With its regal title and traditional, if teeny, facade, The Imperial Arms promises the drinks and atmosphere of a British inn. However, whether it's some bizarre change of ownership or lazy refurbishment, this pub seems to be trying to be a tavern and a Thai restaurant all in one, and succeeding at neither.
Almost directly opposite West Brompton station and outside the Earls Court arena, the location of this bar is ideal for exhibition-goers, football revellers and Fulham's weekend crowd. On first impressions, interiors feel like a European bistro with benches and exposed brickwork. Above the bar, chalkboards advertise the price lists, and, while it's little, it's airy and almost welcoming. However, faux-brick wallpaper patches over gaps in the décor and a stack of boxes towers, ominous and unhidden, by the bar. A small terrace balcony, although brightened up with fairy lights, is sad and dingy, overlooking a rather lovely beer garden that belongs to the pub next door.
A major issue here is that this venue is unsure if it's a Thai restaurant or casual bar, and so it attracts the clientele for neither. There are much better examples of both within a five-minute walk, and while a few drinkers may rock up for cocktail happy hours or a cheap glass of vino, a lack of target market leaves seats unnervingly empty, even at the weekend. Pleasant and smiley in service, the bartenders greet guests with glee and bring glasses down to the tables, European-style. Meanwhile, a TV shows music channels, but the sound system plays 90s disco tunes, apparently controlled by the bar staff and a laptop. Finally, once the night is quietening down, be prepared for the lights to come up and floor-mopping to begin, and for the team to lock up around you, even if it is only 10pm.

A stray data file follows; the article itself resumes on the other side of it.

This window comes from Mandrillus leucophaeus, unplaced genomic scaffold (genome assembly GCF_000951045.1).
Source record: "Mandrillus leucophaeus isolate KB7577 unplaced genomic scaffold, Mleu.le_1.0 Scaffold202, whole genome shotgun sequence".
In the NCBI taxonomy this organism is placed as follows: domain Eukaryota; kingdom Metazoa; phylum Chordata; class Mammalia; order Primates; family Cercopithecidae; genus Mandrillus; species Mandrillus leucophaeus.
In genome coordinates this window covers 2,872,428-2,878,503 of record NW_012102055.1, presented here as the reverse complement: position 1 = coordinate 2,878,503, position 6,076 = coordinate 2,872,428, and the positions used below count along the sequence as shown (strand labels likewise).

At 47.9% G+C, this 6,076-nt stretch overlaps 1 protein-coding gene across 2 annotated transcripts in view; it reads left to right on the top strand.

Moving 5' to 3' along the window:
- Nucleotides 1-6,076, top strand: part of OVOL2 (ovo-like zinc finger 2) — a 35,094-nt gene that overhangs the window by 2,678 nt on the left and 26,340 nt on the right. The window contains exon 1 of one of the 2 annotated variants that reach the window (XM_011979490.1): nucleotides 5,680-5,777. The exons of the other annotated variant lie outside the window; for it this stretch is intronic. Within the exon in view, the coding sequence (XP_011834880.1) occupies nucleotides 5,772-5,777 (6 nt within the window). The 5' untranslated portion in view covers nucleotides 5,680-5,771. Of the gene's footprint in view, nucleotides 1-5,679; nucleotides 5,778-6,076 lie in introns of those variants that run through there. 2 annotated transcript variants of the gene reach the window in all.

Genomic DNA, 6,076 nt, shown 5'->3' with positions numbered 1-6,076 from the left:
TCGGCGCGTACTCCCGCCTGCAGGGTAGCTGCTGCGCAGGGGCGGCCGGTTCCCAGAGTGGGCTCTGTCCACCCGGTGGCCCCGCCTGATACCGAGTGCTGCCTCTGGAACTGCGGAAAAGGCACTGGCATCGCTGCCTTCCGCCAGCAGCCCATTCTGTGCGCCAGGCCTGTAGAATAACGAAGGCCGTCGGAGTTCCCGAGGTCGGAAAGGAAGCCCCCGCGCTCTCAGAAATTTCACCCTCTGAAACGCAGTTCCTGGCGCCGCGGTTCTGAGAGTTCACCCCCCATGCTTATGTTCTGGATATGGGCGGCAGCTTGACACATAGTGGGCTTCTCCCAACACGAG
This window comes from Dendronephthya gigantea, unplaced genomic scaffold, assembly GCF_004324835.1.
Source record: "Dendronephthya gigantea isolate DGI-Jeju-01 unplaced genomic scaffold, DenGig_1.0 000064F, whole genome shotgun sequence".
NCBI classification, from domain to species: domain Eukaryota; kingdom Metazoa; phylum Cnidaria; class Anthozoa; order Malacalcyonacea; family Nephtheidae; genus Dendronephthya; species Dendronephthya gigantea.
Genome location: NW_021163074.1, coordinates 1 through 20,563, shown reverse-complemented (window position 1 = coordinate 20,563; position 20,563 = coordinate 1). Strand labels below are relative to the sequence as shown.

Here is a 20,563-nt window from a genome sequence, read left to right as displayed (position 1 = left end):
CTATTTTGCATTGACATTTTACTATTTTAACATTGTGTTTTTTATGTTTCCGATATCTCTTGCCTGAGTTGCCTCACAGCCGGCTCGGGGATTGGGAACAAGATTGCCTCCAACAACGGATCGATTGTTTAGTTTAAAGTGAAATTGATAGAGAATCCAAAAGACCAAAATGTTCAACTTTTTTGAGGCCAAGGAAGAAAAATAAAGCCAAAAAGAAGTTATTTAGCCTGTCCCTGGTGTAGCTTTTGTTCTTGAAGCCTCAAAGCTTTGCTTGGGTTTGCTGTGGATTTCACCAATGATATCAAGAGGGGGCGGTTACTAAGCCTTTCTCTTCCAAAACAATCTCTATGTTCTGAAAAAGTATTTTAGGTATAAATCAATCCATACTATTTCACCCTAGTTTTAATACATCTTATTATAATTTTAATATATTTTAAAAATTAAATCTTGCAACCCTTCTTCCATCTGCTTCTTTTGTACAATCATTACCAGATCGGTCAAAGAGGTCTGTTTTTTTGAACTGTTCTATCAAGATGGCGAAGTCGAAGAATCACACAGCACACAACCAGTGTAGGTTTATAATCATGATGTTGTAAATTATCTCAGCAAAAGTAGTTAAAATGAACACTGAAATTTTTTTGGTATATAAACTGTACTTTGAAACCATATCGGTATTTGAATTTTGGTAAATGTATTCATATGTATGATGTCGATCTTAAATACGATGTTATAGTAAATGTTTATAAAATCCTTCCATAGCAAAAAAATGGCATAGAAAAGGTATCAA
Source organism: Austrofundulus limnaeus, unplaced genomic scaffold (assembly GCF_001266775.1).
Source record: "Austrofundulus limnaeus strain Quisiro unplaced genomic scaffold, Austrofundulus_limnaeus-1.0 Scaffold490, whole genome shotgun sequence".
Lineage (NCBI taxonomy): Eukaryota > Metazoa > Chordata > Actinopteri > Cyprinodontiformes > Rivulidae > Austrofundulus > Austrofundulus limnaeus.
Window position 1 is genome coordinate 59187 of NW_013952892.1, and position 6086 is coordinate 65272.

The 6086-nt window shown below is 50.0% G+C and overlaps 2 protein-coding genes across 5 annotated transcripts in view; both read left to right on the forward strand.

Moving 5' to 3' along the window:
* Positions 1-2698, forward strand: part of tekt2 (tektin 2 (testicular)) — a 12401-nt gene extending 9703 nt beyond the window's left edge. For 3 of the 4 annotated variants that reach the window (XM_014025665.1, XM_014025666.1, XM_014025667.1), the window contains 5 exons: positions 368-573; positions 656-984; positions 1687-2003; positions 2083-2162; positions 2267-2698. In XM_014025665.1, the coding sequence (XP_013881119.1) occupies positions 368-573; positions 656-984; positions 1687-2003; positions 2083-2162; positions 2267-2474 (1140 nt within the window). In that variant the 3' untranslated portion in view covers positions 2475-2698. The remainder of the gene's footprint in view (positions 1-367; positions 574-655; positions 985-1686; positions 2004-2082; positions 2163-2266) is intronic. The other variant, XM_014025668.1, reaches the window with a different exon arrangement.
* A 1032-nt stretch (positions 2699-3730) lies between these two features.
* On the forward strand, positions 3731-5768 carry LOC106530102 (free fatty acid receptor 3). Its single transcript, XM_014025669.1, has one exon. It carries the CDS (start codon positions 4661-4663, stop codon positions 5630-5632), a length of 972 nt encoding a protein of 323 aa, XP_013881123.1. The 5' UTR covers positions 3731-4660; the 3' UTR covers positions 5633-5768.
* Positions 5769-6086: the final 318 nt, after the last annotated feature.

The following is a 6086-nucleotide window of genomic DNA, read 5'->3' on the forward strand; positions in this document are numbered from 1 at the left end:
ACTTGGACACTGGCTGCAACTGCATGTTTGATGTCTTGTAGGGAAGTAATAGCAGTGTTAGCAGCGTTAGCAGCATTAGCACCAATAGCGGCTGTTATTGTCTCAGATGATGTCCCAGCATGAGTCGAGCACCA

Making its case as a restaurant, The Imperial Arms offers a relatively comprehensive range of Asian dishes, with curries featuring vegetables for £5.50, chicken for £6.50, and beef or prawns at £7.50 – with rice included. This is unquestionably good value for the area, with a decent meal and a bottle of beer ringing in at £10 on the dot.
When it comes to wine, there's a house option for each colour, and that's your lot. Again, it's a bargain for Fulham: £3.80 for a large glass. But, it’s tangy, acidic and leaning towards the fizzy side – and not in the good way. There's a fairly standard array of lagers, including one bottled Asian beer, and, while a bottle of Magners cider or London Pride real ale weighs in at £4, pints are available for less, and bottles start at a mere £3.50.
The Last Word
On first impressions this pub is reminiscent of European holiday spots, with its outdated yet perhaps charming music choices, table service and running tabs. However, that's about where the appeal ends. If drinkers can come to terms with the storage room decor, false brick wallpaper and sticky table tops, then yes, there is a decent pint or two here for a reasonable price. However, the whole atmosphere is unwelcoming, mismatched and generally dirty, and a cheap beer is about where the good times end.